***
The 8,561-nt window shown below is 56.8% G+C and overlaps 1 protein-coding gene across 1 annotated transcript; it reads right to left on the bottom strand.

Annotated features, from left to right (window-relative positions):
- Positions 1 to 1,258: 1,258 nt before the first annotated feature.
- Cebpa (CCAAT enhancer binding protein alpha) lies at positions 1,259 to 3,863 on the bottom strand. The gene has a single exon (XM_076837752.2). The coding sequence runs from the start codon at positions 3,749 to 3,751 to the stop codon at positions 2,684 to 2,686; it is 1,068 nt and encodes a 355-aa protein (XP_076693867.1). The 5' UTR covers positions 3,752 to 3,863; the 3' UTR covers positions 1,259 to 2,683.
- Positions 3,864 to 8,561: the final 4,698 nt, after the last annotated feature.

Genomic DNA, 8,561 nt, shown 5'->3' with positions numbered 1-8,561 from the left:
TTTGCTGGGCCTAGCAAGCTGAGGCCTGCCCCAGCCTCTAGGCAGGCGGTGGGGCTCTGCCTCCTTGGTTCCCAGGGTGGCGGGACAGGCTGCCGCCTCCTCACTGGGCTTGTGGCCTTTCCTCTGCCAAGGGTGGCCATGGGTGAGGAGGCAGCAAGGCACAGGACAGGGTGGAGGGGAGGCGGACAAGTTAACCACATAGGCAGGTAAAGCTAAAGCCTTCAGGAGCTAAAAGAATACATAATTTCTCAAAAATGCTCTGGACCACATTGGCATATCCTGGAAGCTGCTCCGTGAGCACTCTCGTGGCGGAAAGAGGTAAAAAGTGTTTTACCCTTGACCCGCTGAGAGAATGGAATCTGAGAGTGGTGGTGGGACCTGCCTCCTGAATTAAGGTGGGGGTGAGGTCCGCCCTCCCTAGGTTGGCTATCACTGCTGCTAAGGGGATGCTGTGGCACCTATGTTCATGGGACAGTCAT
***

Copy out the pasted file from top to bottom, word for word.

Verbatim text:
The 8,561-nt window shown below is 56.8% G+C and overlaps 1 protein-coding gene across 1 annotated transcript; it reads right to left on the bottom strand.

Annotated features, from left to right (window-relative positions):
- Positions 1 to 1,258: 1,258 nt before the first annotated feature.
- Cebpa (CCAAT enhancer binding protein alpha) lies at positions 1,259 to 3,863 on the bottom strand. The gene has a single exon (XM_076837752.2). The coding sequence runs from the start codon at positions 3,749 to 3,751 to the stop codon at positions 2,684 to 2,686; it is 1,068 nt and encodes a 355-aa protein (XP_076693867.1). The 5' UTR covers positions 3,752 to 3,863; the 3' UTR covers positions 1,259 to 2,683.
- Positions 3,864 to 8,561: the final 4,698 nt, after the last annotated feature.

Genomic DNA, 8,561 nt, shown 5'->3' with positions numbered 1-8,561 from the left:
TTTGCTGGGCCTAGCAAGCTGAGGCCTGCCCCAGCCTCTAGGCAGGCGGTGGGGCTCTGCCTCCTTGGTTCCCAGGGTGGCGGGACAGGCTGCCGCCTCCTCACTGGGCTTGTGGCCTTTCCTCTGCCAAGGGTGGCCATGGGTGAGGAGGCAGCAAGGCACAGGACAGGGTGGAGGGGAGGCGGACAAGTTAACCACATAGGCAGGTAAAGCTAAAGCCTTCAGGAGCTAAAAGAATACATAATTTCTCAAAAATGCTCTGGACCACATTGGCATATCCTGGAAGCTGCTCCGTGAGCACTCTCGTGGCGGAAAGAGGTAAAAAGTGTTTTACCCTTGACCCGCTGAGAGAATGGAATCTGAGAGTGGTGGTGGGACCTGCCTCCTGAATTAAGGTGGGGGTGAGGTCCGCCCTCCCTAGGTTGGCTATCACTGCTGCTAAGGGGATGCTGTGGCACCTATGTTCATGGGACAGTCAT